Date: February 2/3
Lecture: 11
Homework HW #8
Status Complete
Code lec11.vhdl
Lesson SlidesECE_383_Lec11.pptx

Datapath and control - timing

There are several important reasons to examine the timing behavior of a datapath and control circuit. First, so that we can make informed predictions about the expected clocking frequency of our circuits. Second, so that we can identify critical paths in our circuit. Third, so that we can develop our intuition about the operation of these complex circuits.

To facilitate a discussion of the timing behavior of the datapath and control circuit, lets examine the circuit from last lecture, the search algorithm for a minimum shown below.

Like we did in our last lecture, we will examine the time its takes, starting from a positive clock edge, to get the next state setup on the flip flops in the FSM. The positive clock edge has two primary effects: It causes the FSM to transition into a new state and it causes the registers in the datapath to latch new values. The propagation delay of the flip flops is referred to as Tp(A). Since the datapath requires a valid control word before it can begin, the critical path includes the output equation logic.

The D flip flops which store the state of the control unit are the input of the OEs. The delay between the application of a valid Q to when the OEs assert their new values is referred to as Tp(B).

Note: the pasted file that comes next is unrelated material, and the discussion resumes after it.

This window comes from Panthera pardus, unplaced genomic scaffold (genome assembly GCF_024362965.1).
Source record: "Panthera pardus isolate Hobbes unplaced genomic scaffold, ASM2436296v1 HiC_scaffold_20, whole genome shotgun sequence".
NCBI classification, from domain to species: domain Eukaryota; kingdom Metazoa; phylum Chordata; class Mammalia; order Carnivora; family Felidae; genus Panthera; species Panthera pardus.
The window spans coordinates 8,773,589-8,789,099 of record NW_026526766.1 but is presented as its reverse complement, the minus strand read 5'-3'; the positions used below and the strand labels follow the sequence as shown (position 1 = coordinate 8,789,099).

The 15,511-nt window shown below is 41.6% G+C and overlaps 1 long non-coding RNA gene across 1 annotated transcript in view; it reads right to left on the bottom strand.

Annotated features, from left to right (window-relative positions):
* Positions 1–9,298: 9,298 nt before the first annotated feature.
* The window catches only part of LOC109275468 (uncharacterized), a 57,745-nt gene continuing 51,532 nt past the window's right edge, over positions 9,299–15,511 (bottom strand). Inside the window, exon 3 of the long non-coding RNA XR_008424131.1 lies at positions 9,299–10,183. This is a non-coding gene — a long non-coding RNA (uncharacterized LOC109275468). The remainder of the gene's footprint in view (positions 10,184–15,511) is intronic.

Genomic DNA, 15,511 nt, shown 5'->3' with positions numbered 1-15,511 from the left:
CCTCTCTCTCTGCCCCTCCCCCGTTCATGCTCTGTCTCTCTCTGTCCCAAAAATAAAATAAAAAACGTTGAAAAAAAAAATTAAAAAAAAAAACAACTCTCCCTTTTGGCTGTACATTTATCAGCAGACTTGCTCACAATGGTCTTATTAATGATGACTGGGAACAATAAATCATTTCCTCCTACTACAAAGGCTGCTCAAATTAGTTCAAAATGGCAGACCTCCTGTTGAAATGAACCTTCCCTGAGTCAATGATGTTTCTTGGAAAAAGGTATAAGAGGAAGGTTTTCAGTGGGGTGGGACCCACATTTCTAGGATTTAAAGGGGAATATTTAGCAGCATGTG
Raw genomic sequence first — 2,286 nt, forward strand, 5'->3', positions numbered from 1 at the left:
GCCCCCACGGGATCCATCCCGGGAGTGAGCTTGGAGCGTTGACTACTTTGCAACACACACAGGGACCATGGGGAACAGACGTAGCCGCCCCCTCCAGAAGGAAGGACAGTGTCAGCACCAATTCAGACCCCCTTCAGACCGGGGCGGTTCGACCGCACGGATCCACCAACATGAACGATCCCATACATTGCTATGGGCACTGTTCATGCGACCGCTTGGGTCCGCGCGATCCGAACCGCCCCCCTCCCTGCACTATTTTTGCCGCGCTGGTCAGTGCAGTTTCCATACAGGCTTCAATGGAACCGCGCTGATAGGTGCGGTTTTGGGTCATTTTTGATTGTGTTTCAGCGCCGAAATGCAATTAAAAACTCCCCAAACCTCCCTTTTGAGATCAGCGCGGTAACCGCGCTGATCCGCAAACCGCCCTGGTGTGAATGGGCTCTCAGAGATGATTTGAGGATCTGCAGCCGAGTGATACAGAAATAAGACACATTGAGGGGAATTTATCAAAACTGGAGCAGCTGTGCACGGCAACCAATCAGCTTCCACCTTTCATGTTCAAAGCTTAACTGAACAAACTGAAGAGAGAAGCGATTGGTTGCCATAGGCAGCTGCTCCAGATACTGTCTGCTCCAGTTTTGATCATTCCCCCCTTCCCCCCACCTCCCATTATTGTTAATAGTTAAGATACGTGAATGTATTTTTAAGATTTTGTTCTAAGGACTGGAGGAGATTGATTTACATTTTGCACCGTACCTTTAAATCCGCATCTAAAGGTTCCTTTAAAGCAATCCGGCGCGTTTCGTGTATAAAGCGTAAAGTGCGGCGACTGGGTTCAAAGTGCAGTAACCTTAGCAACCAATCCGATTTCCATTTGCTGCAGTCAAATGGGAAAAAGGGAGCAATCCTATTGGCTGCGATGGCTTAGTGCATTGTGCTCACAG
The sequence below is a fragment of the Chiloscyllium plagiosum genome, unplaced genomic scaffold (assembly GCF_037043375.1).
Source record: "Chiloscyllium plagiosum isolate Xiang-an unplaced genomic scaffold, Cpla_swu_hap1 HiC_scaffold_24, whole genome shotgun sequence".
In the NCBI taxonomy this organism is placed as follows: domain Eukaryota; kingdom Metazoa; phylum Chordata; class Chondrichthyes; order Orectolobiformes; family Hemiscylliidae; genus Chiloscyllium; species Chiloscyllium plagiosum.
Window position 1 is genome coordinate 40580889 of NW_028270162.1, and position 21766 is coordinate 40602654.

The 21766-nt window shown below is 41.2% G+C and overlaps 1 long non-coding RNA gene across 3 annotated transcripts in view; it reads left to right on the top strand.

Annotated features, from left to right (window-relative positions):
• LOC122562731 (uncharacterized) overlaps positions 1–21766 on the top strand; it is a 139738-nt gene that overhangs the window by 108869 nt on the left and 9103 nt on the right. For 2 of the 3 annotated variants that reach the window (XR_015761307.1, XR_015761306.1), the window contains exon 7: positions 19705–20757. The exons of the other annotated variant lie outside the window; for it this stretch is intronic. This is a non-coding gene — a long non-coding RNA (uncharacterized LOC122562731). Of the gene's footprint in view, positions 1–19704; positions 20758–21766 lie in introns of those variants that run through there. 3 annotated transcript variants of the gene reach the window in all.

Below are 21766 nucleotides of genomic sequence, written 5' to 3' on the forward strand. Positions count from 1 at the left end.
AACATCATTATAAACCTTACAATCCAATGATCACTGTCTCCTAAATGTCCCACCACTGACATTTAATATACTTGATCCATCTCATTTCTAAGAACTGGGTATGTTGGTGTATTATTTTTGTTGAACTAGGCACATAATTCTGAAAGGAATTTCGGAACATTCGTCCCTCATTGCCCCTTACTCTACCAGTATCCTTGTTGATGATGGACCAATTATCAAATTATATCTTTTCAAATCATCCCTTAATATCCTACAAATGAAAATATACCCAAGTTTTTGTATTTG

The OEs of the FSM are the control word to the datapath telling the elements in the datapath what operation to perform. Sequential logic components do not actually perform their instructed operations until the next clock edge arrives. On the other hand, combinational logic components perform their operations immediately. It is easy to construct datapath instances where the control word effects the status input to the control unit. For example, the control word selects an input of a mux, whose output is routed to a comparator, whose status output is sent to the control unit. Thus, the combinational logic is on the critical path because its delay constrains the maximum clocking frequency. The time difference between the application of a valid control word to the datapath and the status input to the control unit becoming valid is referred to as Tp(C).

The status input to the control unit are routed to the MIE logic. The delay between the status inputs becoming valid and the MIEs becoming valid is referred to as Tp(D).